And in reality, predictive analytics is much more than machine learning and popular AI phrases. In between are the whole world of statistical methods and stochastic modeling, needed for appropriate base building and industry knowledge needed for their practical application. Only these skills in combination can answer the most crucial questions underlying complex business realities and offer the window to the options future is probable to bring.

Decision to use predictive models therefore entails much more than a signature by the CEO and application of new business process order. It demands joint efforts by company professionals and the tech team. In order to bring the most useful results it is necessary to do several steps: to define the business goal in relation to the biggest risks, decide on the optimal tech tools and test them in the practice. This custom made solution is then to be embedded into the corporate culture.

Predictive analytics is a “fine tuning” process where every step is based on actual challenges the company has and is willing to address. It is the product of joint collaboration and trust between the partners, which are together working on delivering the best results.


When talking about joint collaboration, we are going one step further and very closely working with the representatives of companies in order to establish a basis for the statistical analysis, which is then being used for further predictive analytics.

Together with the company experts we are analysing the market and implementing the mechanisms relevant for the market in question. This expertise is based on the practical knowledge the company has about the market, as well as on the personal experience and opinions of the managers. This is how companies are able to use their knowledge as their competitive advantage, even when they would be competing against other companies using the same tools.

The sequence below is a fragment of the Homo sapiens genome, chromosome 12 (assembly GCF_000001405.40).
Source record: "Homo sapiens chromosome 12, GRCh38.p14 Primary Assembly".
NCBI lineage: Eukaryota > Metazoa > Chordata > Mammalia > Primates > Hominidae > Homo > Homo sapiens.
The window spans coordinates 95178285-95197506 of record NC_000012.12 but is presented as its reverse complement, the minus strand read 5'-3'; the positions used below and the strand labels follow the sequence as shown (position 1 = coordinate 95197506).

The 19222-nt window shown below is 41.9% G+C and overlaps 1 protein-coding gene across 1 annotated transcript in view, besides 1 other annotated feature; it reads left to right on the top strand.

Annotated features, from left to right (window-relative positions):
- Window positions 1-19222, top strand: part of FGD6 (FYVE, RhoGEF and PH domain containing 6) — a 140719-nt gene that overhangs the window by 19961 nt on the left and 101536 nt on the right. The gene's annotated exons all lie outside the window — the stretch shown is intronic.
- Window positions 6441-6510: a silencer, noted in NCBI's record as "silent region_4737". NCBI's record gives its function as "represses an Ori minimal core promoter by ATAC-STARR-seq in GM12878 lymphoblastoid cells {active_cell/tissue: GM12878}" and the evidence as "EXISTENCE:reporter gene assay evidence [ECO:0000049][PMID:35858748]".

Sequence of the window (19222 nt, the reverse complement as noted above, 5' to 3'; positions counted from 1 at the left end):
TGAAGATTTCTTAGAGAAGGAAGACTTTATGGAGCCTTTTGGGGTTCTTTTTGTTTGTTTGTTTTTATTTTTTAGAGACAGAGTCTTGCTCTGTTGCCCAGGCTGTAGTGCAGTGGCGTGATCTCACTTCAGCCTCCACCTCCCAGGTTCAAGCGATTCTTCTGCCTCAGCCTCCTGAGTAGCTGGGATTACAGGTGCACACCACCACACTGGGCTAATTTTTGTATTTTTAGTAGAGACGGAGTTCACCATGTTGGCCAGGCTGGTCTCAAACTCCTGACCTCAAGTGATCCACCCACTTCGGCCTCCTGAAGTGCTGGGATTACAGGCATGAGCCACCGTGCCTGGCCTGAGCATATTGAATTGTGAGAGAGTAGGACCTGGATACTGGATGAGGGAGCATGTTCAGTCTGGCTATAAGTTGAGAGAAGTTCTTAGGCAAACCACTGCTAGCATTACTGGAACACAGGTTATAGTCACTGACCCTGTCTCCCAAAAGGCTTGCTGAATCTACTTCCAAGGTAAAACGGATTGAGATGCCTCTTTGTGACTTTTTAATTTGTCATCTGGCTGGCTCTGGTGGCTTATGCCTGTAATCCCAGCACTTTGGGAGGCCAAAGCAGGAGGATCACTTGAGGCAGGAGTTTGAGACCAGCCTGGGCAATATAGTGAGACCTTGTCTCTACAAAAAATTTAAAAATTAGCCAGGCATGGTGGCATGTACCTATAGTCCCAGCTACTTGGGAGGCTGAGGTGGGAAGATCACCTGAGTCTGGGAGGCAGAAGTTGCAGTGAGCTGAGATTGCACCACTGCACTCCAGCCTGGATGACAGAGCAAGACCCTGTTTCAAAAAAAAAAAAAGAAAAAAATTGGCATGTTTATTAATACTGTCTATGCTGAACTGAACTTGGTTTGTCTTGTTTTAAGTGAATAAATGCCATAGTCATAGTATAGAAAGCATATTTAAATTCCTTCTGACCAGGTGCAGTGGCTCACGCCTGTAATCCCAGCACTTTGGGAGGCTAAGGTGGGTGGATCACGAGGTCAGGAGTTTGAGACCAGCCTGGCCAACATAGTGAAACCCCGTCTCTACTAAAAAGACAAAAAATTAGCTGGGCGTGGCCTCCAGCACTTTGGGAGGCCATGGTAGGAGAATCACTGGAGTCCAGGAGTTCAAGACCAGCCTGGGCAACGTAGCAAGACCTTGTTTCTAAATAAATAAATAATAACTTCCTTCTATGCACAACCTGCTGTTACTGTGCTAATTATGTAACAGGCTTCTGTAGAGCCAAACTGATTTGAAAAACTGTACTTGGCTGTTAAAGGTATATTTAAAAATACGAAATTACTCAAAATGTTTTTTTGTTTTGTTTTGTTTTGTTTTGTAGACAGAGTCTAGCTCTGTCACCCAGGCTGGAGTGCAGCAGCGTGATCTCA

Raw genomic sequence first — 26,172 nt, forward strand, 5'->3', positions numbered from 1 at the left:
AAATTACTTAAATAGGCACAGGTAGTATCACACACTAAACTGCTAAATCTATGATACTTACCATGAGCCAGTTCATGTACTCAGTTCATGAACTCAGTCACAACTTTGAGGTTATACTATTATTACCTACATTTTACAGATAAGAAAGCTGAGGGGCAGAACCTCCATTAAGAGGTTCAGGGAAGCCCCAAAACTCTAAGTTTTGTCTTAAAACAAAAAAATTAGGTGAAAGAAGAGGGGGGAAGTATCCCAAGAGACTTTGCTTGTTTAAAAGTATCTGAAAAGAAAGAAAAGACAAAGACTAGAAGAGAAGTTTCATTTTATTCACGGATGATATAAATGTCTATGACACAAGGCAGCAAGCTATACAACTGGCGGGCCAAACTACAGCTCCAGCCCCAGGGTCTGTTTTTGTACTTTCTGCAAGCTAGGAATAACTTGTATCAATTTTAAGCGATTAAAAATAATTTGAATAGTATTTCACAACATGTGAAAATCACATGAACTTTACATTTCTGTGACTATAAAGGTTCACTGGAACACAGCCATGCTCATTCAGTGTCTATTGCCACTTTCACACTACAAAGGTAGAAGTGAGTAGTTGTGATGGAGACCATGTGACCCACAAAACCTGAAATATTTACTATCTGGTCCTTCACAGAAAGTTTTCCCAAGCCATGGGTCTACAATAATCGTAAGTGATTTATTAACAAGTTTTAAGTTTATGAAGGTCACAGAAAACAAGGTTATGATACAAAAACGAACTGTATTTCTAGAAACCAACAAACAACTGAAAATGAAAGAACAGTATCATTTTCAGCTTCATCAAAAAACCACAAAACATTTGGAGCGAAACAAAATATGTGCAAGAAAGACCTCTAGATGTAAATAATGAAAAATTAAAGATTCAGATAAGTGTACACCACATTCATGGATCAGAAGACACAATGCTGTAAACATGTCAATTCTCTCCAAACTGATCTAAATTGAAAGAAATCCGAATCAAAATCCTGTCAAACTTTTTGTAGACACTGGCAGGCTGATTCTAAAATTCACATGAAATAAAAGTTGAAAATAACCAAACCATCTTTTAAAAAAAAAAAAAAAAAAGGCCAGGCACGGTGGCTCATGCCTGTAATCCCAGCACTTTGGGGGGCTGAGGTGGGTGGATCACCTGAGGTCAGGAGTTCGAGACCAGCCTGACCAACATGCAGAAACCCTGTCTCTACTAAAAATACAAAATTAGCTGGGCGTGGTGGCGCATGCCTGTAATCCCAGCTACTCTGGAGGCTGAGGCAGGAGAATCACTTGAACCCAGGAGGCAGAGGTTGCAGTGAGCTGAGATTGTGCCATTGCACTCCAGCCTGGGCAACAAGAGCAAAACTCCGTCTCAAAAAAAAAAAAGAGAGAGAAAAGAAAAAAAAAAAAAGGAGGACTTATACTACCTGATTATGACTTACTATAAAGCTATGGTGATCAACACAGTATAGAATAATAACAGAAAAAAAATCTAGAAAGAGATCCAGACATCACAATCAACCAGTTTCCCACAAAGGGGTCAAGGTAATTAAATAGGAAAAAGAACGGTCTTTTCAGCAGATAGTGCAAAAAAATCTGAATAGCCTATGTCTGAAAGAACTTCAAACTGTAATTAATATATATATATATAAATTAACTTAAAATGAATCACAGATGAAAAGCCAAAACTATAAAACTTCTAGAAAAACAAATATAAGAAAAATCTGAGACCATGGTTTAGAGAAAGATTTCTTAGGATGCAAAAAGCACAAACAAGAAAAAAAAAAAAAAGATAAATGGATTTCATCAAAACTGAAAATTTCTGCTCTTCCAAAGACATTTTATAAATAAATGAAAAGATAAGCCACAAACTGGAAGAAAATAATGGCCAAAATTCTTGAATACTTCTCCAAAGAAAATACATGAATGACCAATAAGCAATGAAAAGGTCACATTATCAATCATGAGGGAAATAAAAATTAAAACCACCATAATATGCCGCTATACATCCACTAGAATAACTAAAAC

The human factor here is actually “giving an edge” to the tech tools and allowing the managers to keep control over the outcomes while at the same time gaining all the benefits data driven decision making undoubtedly is bringing - objectiveness, fast decision making, transparency and reliability.


It is clear that we do not have to be afraid the human factor could be lost in technological development. It is even the other way around.

The human factor will have to get a decisive part in the data driven processes on all levels, in order to achieve reliable and practically applicable results.

For this we will have to establish the culture of collaboration between the industries and tech companies which is going to be a catalyst for further innovation and digital transformation of risk management in practice.